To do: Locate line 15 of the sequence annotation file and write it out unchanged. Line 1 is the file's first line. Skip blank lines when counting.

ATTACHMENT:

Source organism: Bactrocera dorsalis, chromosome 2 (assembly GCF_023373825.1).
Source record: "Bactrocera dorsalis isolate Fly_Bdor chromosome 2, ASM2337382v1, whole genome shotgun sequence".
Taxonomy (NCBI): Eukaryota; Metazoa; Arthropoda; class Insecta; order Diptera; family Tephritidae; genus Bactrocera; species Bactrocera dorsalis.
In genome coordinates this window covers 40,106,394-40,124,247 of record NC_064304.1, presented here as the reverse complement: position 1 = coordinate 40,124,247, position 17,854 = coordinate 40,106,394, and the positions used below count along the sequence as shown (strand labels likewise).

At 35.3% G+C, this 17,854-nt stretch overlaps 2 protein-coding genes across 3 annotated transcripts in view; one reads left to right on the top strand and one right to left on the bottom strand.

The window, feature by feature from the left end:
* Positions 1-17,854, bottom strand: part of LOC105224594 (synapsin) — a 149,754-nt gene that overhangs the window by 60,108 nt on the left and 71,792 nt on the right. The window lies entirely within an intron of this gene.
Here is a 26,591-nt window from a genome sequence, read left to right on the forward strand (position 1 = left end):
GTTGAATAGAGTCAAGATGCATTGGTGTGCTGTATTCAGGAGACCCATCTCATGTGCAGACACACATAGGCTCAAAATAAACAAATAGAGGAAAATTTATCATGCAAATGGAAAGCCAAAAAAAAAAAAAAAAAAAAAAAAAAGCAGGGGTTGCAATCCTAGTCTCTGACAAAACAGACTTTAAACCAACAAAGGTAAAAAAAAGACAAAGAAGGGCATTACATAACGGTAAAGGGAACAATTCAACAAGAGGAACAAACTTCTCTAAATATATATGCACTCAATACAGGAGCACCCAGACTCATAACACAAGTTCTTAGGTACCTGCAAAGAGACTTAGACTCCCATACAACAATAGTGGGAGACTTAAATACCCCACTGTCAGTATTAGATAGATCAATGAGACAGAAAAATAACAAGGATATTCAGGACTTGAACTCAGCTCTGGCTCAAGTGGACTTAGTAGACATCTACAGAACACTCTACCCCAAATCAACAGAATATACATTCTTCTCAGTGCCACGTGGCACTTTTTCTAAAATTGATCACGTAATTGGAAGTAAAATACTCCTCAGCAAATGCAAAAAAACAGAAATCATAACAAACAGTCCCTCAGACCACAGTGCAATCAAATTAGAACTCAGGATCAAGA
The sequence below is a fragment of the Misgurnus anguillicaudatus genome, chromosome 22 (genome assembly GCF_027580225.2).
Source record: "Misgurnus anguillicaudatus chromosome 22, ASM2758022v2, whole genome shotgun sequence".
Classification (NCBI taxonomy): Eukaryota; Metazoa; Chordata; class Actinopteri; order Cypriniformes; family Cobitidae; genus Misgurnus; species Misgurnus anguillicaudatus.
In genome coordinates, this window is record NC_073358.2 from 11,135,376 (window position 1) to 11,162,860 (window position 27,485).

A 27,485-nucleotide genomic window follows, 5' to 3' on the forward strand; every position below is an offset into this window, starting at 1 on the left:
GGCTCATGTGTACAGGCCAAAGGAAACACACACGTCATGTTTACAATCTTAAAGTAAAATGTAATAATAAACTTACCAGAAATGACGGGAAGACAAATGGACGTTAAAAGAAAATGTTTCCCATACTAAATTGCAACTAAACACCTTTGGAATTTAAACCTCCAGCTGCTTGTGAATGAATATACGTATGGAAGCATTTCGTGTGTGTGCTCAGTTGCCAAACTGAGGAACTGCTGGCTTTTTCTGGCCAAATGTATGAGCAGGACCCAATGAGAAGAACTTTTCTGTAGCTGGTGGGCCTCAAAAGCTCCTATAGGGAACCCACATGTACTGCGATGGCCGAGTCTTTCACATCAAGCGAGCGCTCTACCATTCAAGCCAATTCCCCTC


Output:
GGCTCATGTGTACAGGCCAAAGGAAACACACACGTCATGTTTACAATCTTAAAGTAAAATGTAATAATAAACTTACCAGAAATGACGGGAAGACAAATGGACGTTAAAAGAAAATGTTTCCCATACTAAATTGCAACTAAACACCTTTGGAATTTAAACCTCCAGCTGCTTGTGAATGAATATACGTATGGAAGCATTTCGTGTGTGTGCTCAGTTGCCAAACTGAGGAACTGCTGGCTTTTTCTGGCCAAATGTATGAGCAGGACCCAATGAGAAGAACTTTTCTGTAGCTGGTGGGCCTCAAAAGCTCCTATAGGGAACCCACATGTACTGCGATGGCCGAGTCTTTCACATCAAGCGAGCGCTCTACCATTCAAGCCAATTCCCCTC